Students from Morning Son Christian School visited Corks n’ Clay Pottery Studio in Fergus Falls on Tuesday to glaze ornaments that will be donated to the Lake Region Healthcare Cancer Care & Research Center. The activity wasn’t just a kind, festive gesture by students, though — it holds a much deeper meaning for Morning Son art teacher Tessa Martinson and Corks n’ Clay owner Christine Lawson.
Tessa’s husband, Jon, was diagnosed with cancer in January 2018. Tessa and her family, therefore, spent a lot of time at the LRHC Cancer Center and, though Jon passed away in October 2018, Tessa has continued to work with the center. As the art teacher at Morning Son, she’s incorporated learning about grief and loss into her lessons and in October of this year, to commemorate her husband and thank the center, she and her students donated a work of art they made titled “Wings of Hope” to the center as a way of showing support and encouragement to the patients there. Karen Wulfekuhle, the licensed social worker at the cancer center, told Tessa about the new Christmas tree the cancer center got. In explaining how the project came to be, she explains, “They said, ‘Hey, we have this big new tree, we’re going to host a tree-lighting ceremony for our tenth anniversary but we don’t have any ornaments. Do you think your students could make some ornaments for us?’ And so that’s where this idea came from and we started thinking and brainstorming and we called this project ‘Gifts of the Season.’”
Christine’s son, Isaiah, also battled cancer. He was diagnosed with neuroblastoma at the age of 3 and the house that Christine’s studio is based out of was built for him, as a clean house to help his recovery. Today, at 11-years-old, Isaiah is a 6-year survivor. “Tessa and I have cancer in common, her husband passed away and son Isaiah is a survivor of cancer, and Tessa is an art teacher and I am an art teacher, so we have those two big things in our life in common,” says Christine.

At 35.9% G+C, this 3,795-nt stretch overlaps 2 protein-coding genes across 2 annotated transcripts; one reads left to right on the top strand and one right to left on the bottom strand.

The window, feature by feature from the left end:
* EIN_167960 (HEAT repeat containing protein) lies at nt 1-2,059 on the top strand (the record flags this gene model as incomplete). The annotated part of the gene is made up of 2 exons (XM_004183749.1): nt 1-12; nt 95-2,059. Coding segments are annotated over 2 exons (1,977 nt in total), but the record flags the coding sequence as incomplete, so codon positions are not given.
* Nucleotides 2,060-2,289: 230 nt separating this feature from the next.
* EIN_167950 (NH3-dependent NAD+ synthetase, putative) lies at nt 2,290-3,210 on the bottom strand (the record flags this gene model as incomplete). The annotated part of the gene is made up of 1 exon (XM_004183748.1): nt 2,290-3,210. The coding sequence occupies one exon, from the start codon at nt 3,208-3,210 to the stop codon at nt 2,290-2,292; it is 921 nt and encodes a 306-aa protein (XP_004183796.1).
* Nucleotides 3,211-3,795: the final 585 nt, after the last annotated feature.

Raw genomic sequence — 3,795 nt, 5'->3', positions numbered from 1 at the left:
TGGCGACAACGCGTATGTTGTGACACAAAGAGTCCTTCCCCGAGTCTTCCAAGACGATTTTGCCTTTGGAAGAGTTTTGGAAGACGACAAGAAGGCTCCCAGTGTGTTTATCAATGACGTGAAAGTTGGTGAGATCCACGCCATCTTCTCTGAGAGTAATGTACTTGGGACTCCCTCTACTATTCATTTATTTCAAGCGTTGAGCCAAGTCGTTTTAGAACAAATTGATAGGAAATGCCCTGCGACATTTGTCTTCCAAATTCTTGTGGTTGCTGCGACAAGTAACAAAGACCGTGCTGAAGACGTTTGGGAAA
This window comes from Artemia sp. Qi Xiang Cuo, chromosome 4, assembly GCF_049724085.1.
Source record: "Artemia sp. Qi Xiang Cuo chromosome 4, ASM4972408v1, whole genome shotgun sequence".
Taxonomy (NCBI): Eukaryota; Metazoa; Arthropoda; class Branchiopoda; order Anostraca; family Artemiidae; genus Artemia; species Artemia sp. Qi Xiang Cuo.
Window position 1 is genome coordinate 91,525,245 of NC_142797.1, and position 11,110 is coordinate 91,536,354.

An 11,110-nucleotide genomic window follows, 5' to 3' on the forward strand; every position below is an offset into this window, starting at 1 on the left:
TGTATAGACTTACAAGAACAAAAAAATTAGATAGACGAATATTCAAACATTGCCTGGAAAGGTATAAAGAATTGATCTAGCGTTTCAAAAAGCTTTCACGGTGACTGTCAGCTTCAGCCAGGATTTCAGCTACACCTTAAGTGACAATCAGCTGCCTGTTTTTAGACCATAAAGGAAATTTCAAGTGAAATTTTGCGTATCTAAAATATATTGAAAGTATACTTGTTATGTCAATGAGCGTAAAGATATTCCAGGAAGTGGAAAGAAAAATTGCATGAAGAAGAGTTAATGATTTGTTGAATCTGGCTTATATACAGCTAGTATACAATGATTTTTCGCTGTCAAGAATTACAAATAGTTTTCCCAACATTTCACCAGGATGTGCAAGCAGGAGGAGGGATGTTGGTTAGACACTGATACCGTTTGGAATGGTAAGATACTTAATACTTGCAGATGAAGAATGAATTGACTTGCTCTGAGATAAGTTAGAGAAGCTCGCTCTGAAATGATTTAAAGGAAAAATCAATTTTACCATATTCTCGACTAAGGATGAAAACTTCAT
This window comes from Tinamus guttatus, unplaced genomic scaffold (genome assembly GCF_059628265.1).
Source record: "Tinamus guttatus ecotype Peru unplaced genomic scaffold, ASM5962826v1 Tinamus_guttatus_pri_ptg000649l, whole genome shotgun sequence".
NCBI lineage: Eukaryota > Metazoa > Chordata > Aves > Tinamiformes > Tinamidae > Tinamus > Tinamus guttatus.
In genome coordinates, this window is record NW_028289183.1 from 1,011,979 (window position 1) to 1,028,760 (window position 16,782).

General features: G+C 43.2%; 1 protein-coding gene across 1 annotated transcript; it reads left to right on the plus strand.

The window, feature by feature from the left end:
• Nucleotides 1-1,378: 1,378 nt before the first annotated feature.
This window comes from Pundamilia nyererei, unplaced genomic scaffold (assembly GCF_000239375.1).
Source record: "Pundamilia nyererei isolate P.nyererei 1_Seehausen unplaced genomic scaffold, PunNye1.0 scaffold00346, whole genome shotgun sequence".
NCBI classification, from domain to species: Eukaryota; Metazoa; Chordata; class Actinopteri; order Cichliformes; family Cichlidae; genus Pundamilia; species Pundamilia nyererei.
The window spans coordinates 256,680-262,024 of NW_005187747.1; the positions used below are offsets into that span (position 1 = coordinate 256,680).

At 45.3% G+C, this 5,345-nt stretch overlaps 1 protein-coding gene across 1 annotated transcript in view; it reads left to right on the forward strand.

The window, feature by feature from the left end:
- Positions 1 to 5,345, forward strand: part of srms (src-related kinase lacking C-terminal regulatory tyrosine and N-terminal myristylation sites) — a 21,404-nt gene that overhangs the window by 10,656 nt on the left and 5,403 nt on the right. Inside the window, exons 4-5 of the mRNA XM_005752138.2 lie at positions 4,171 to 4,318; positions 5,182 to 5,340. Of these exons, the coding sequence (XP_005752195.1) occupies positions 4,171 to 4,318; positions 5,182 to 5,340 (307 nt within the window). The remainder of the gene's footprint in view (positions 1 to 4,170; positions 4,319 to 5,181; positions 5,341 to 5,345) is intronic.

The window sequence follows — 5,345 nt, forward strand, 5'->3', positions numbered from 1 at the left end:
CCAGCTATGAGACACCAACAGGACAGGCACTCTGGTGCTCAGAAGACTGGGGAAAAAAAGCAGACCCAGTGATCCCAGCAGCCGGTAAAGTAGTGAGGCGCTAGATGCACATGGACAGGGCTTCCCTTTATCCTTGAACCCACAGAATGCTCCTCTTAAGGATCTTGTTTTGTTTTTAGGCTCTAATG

Christine and Tessa got to know each other when Tessa’s daughter attended Christine’s summer clay camps, so when the idea to make ornaments was being formed, she thought right away of Christine. With funding from the LRHC Foundation and a Thrivent Action Team grant to pay for materials, along with help from Morning Son teachers and volunteer parents, the project came together.
Christine made the ornaments herself, a total of 160 made of porcelain clay. Each grade level at Morning Son, kindergarten through sixth grade, developed a list of words they wanted to use on the ornaments. “We brainstormed words that would be a gift from the heart this season, that we could give as our wish and hope for somebody that was coming to the cancer center for treatment or for a doctor’s appointment,” explained Tessa. The words chosen include “believe,” “love,” “joy,” “peace,” “laughter,” “kindness” and “shine,” among others. Christine hand wrote in cursive these words on the ornaments which were shaped like hearts, stars, diamonds and circles, and then fired them in the kiln for 12 hours. When students arrived on Tuesday, the ornaments were ready to be glazed. A black glaze was applied to help the words stand out and then the ornaments were dipped in a green liquid which, though it turned the ornaments green, would become clear after firing. The ornaments will be returned to the kiln for another eight hours and then, later this month, delivered to the cancer center.
At the cancer center, the ornaments will be used to decorate the Christmas tree and will serve to brighten the days of the patients and families who are seeking treatment there. Patients will also be able to select an ornament for themselves to bring home, a reminder that there are people out there thinking of them this holiday season.